The U.S. Department of Housing and Urban Development has found the city's housing department incapable of managing its Community Development Block Grant program and has threatened to place sanctions on the city that could jeopardize the $21 million program.
In a lengthy report sent to the city's Department of Housing and Community Development last month, HUD especially criticized the city for funneling federal money to the private Council for Equal Business Opportunities without confirming that the funds are being spent to eliminate urban blight or to create permanent jobs for disadvantaged people.
HUD found that more than $500,000 in federal money was lent to a member of CEBO's board of directors for construction loans.
Federal reviewers also found some of the money went to businesses in Prince George's County and the Eastern Shore, and not in Baltimore as federal regulations require.
HUD warned that the city's failure to oversee outside organizations such as CEBO "may lead to other abuses or even fraud."
Federal officials ordered the city to stop funding CEBO with block grant money. CEBO received $617,000 in federal funds last year.
HUD estimated that CEBO had misused about $2 million, and it asked the city to repay the money so that it can be put to use on proper block grant programs in the city.
Maxine S. Saunders, manager of the Baltimore HUD office, wrote to city housing commissioner Robert W. Hearn that the city's block grant program "is in substantial non-compliance" with federal regulations and said the city has a "lack of qualified staff."
During an interview, Hearn called the HUD report "a lot of technical, procedural and documentation issues."
Of HUD's characterization of his agency's inability to run the program, Hearn said "that's almost a part of the standard litany. That's not the case at all."
He refused to discuss any specific issues in the report, including the CEBO loans.
"I don't want to say anything about any specific reporting in there because it is fairly detailed and we have to do a thorough review," Hearn said, adding that the city intends to examine the report and answer HUD's charges.
In addition to the problems with CEBO, HUD criticized the city in numerous instances for failing to document how block grant money helped the disadvantaged.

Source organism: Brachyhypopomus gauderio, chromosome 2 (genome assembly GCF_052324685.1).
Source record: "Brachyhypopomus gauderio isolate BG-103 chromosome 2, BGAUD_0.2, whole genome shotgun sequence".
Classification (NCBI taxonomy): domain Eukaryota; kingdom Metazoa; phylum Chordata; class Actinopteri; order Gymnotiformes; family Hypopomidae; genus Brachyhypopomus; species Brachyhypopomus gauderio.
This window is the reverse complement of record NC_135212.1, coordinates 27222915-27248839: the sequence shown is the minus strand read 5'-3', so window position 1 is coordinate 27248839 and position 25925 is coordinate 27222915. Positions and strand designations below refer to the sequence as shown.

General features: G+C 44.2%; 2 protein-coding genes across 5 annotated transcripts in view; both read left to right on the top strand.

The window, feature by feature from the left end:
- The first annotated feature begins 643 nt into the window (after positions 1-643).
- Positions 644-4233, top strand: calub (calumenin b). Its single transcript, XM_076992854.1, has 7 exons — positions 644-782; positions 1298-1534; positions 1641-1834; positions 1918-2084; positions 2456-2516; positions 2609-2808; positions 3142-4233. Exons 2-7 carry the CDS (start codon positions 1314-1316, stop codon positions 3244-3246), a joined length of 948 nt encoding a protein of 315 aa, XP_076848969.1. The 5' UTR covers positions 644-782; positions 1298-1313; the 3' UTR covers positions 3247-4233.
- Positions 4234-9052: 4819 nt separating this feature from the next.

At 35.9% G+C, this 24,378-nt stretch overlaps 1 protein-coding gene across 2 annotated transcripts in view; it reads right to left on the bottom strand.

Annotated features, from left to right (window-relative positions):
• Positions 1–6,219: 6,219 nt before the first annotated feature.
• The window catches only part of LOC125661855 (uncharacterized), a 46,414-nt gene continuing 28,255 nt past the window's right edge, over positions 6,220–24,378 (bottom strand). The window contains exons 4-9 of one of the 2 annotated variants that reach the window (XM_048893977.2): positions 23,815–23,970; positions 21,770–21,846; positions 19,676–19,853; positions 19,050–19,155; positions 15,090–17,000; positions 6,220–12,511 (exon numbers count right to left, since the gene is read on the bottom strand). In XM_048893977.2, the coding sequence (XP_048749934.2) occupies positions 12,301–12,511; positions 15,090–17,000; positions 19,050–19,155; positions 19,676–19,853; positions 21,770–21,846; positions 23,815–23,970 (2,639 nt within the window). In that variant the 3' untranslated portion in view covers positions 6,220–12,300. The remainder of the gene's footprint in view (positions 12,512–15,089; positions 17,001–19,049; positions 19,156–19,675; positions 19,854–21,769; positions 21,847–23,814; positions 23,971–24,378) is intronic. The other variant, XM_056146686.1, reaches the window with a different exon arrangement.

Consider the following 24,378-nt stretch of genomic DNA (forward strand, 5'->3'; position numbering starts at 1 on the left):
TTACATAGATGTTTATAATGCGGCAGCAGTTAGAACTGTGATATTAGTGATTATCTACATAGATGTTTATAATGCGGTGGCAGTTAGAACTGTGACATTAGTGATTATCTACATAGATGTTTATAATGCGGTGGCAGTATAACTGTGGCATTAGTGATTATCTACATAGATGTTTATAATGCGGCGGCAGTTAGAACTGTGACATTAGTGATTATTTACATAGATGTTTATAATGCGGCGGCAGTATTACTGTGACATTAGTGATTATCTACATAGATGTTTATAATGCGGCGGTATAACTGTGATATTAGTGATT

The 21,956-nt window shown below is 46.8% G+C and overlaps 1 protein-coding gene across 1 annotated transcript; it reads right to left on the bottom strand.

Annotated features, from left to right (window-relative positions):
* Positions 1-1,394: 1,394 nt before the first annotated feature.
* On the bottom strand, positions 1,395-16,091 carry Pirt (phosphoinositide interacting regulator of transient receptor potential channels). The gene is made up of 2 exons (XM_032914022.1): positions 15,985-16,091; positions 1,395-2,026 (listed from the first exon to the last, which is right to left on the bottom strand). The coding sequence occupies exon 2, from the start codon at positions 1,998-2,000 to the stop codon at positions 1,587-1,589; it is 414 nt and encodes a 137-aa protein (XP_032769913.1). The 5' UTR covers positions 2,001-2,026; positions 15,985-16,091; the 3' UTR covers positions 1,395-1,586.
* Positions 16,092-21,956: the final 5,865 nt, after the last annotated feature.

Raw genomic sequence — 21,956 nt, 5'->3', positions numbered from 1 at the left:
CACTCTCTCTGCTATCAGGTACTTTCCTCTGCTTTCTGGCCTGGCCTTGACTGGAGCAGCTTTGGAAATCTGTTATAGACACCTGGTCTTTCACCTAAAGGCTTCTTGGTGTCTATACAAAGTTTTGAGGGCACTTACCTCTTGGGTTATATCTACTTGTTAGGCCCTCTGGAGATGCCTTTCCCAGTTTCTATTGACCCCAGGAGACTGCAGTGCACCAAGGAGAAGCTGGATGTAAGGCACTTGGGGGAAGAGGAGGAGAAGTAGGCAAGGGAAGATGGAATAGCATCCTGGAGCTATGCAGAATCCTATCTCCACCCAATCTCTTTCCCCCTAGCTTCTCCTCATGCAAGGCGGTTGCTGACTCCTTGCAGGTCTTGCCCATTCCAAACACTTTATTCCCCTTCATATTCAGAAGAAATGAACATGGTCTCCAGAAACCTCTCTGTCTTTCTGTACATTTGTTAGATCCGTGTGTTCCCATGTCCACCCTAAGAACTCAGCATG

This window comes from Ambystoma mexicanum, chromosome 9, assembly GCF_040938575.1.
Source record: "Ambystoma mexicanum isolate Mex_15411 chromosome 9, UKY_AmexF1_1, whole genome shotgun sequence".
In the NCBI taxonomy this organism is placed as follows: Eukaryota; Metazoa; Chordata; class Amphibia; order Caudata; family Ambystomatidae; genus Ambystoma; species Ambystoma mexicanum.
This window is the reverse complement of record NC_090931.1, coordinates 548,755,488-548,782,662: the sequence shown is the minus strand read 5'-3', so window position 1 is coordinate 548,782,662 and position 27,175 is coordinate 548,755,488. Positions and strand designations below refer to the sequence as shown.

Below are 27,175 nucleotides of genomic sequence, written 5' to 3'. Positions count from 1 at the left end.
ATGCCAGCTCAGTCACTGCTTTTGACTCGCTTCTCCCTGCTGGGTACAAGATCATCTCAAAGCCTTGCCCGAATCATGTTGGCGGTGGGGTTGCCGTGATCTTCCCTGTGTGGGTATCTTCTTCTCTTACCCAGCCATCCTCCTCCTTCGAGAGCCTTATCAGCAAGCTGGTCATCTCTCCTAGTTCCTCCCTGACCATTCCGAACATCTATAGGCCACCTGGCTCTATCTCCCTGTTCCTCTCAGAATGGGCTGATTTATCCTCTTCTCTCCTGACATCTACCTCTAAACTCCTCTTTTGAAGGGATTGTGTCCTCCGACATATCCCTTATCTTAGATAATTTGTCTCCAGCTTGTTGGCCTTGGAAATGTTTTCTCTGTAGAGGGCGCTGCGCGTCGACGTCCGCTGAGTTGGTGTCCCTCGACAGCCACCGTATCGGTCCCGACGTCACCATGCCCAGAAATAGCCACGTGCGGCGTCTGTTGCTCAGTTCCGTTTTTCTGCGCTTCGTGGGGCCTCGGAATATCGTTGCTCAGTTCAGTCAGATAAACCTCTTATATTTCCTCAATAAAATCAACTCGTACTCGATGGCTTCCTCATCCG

Saunders warned that the city's failure to take remedial action will force her office to recommend that HUD place sanctions on the city. Sanctions could mean a reduction in the amount of block grant money the city receives from HUD.
The 19-year-old federal program, which gave the city $21 million this year, provides the city government and various non-profit organizations with money to build city parks, to build and renovate houses, to alter buildings for the handicapped, and to pay for many other projects and services that create a decent living environment for people of low and moderate incomes.
Since Mayor Kurt L. Schmoke appointed Hearn as housing commissioner in late 1987, several experienced housing officials who handled block grant money have left the city.
Nevertheless, the HUD report indicates that some of the city's most serious problems with the federal program predate the Schmoke administration.
HUD notes in its report that the federal government questioned the city housing department in 1987 on its failure to oversee the hundreds of thousands of dollars the city gave to CEBO.
Although city officials promised to closely monitor CEBO, HUD officials found almost no supervision has taken place.
Michael A. Gaines Sr., executive director of CEBO, said that any "technical deficiencies" in documenting the use of federal block grant money are being corrected.
He said his non-profit organization, which has existed for 22 years, has used the money to create jobs in "construction, manufacturing and retail" and to help unemployed people start businesses.
Last week, he said he had not had a chance to read the report and could not comment on the specific criticisms of CEBO.
HUD's reviewers found that a member of CEBO's board of directors, Clarence Gross, received 26 loans -- totaling more than $600,000 -- from CEBO, some of which financed a project in Prince George's County.
HUD's officials noted in their report that they did not know if Gross, president of Springdale Construction, was on the board of directors when he obtained the loans.
"If he was a member of the Board at the time any of those loans was approved, his presence on the board constituted a conflict of interest," the report said.
Samuel T. Daniels, who retired as CEBO's executive director in June last year, said Gross was on the board but that the "board did not consider it a conflict of interest."
"They decided they needed the input of black professionals and those persons would not be denied the services [of CEBO]," Daniels said.
Daniels said Gross did not participate in the board's decision to give him loans.
Gross said he received some of the loans before he joined the board and some afterward.